2. Developing policy - aligning heritage science work with wider national priorties, and addressing the internal gaps in knowledge and practice identified in the three NHSS reports (see below)
3. Public engagement and support, through the development of public activities and a renewed focus on championing public access, enjoyment, understanding and support for heritage science.

  • Improving partnership within the sector and with others by increasing collaboration to help practice make better use of research, knowledge and innovation, and to enhance resources, funding and skills:

4. Improving understanding of cultural heritage through collaborations and the development of new and better investigative methods
5. Improving preservation of the historic environment and conservation practice, identifying sustainable measures such as low energy methods of environmental control
6. Using resources better, through partnerships, collaboration and the sharing of knowledge and skills
7. Building future capacity, by encouraging the use of heritage science in schools and promoting opportunities for study.
8. Strengthening links with other sectors such as universities and industry

Read the 2010 National Heritage Science Strategy

Report 1: The role of science in the management of the UK's heritage
The document defines heritage sub-sectors used in the report series. It identifies typical materials and contexts within which they are found, summarises principal decay mechanisms, their monitoring and management. It addresses gaps in knowledge and practice, highlighting a lack of detailed information on rates of deterioration and thresholds at which damage occurs.

Report 2: The use of science to enhance our understanding of the past
Reviews the main drivers for, and types of, scientific investigation of cultural heritage. The report considers the frequency of use of techniques and areas for improvement for each sub-sector. It concludes that investigation should be driven by focused research questions (rather than by available equipment), that results should further public understanding and engagement with cultural heritage, and that there is a disparity in the quantity of output between and within the heritage sub-sectors.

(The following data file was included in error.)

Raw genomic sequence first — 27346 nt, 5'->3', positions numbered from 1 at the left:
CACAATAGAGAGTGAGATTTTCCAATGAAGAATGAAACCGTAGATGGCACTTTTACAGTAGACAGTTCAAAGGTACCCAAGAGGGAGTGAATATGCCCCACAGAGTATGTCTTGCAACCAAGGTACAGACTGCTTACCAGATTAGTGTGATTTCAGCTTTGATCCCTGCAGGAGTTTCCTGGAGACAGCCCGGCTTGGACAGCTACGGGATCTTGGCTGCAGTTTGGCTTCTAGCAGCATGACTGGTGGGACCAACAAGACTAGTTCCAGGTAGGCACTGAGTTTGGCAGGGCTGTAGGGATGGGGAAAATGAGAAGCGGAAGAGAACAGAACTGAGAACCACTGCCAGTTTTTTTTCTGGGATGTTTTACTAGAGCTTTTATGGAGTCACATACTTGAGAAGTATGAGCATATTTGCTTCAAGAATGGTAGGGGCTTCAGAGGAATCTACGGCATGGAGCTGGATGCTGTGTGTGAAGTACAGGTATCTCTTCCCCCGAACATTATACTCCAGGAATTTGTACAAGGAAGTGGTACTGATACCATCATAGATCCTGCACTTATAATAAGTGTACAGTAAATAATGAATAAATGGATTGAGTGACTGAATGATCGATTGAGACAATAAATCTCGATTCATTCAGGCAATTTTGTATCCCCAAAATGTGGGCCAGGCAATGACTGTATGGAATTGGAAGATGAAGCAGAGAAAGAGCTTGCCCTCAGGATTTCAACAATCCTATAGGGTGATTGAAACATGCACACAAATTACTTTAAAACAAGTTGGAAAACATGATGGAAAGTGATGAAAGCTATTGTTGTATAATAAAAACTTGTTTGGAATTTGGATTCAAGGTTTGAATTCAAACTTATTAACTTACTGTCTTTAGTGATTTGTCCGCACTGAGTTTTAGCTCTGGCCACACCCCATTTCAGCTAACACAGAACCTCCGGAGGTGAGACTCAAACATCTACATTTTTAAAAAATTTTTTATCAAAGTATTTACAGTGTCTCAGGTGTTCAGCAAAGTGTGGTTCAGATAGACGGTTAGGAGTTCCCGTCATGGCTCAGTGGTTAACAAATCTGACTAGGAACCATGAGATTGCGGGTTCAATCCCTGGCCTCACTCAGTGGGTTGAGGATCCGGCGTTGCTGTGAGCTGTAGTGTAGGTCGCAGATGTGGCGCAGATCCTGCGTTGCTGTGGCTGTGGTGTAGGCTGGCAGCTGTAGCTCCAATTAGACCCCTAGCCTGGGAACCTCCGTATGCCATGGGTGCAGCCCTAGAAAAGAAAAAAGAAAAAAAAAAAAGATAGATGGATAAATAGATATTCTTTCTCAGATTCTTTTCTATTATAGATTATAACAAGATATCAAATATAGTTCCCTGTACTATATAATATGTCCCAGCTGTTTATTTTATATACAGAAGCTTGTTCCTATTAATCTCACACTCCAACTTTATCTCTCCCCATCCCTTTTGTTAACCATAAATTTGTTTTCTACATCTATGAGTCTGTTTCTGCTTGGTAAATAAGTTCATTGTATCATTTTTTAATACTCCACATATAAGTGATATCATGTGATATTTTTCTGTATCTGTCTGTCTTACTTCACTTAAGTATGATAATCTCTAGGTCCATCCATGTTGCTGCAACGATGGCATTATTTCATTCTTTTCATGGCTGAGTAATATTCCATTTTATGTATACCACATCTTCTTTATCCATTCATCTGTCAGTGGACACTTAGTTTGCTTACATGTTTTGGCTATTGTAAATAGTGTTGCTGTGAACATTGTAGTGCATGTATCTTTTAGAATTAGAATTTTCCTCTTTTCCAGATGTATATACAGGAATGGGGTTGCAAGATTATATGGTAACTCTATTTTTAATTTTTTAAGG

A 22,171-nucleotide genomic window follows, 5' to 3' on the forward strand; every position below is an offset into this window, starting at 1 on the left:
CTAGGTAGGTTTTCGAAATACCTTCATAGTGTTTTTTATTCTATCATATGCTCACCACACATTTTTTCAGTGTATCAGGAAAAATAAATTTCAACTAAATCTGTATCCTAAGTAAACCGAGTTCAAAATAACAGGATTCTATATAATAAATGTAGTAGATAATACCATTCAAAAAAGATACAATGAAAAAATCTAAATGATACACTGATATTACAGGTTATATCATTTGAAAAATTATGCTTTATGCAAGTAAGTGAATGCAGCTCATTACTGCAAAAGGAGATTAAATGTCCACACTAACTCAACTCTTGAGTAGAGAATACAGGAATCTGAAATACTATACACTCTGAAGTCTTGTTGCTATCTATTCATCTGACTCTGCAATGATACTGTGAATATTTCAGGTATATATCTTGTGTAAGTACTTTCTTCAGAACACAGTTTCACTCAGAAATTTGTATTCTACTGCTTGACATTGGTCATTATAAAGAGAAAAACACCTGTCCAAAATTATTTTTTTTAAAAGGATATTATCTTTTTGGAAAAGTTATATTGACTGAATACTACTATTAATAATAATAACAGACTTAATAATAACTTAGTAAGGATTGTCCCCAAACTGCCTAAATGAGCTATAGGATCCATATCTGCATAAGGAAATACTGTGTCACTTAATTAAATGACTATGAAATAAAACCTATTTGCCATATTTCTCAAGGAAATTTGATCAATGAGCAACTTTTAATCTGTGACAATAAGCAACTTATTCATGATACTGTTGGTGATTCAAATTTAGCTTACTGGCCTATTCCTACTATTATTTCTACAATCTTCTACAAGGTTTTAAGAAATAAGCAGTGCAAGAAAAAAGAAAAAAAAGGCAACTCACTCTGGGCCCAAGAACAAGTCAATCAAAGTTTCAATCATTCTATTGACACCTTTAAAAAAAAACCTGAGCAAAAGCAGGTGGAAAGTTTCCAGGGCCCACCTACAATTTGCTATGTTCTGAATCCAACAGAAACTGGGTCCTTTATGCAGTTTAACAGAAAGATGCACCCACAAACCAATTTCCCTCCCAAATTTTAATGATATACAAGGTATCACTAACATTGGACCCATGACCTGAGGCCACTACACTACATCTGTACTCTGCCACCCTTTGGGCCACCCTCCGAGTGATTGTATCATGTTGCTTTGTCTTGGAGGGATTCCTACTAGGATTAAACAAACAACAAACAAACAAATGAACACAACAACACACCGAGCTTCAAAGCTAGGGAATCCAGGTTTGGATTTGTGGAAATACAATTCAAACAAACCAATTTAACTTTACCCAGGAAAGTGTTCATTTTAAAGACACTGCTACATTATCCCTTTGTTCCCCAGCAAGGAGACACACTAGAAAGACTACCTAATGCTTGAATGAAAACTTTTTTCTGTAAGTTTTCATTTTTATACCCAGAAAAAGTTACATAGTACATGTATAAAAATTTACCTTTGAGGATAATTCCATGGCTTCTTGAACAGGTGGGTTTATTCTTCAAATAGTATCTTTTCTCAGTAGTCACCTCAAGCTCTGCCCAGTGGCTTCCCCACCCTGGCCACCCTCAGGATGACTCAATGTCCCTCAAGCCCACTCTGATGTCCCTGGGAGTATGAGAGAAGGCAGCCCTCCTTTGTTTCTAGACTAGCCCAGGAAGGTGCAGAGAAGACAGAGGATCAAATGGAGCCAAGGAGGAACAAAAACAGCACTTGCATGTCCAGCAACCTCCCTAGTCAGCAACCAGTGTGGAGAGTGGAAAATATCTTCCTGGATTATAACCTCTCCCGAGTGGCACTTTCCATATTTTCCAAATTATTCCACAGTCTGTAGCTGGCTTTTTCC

Report 3: Understanding capacity in the heritage sector
Provides an overview of who heritage scientists are, how many they are, where they work across field sub-sectors. It investigates areas lacking people to provide for current needs, and considers training routes into heritage science and current funding. The report recommends finding better ways of measuring and demonstrating benefits from budget allocations.

The Forum is delivering the National Heritage Science Strategy by:

Sharing information and resources

  • Sharing research priorities to improve collaboration, build research partnerships and stimulate new and better approaches to understanding cultural heritage
  • Publishing information on funding for heritage science
  • Sharing information on, and access to, technical equipment
  • Sharing information on jobs, research opportunities and internships

Raising the profile of heritage science

  • Coordinating policy responses on behalf of the heritage science domain
  • Building public engagement and support by creating opportunities to engage with heritage science research and heritage scientists
  • Developing ways to understand, demonstrate and measure the economic and social benefit of our heritage and of heritage science

Building capacity for heritage science

  • Promoting training, skills development and research opportunities
  • Mapping demographic trends in heritage science employment to ease the transition from training to career
  • Creating opportunities to work with schools to spark the interest of the researchers of the future
  • Strengthening links with other sectors to enhance resources and skills for heritage science
  • Reviewing the funding of heritage science research to identify gaps in knowledge and skills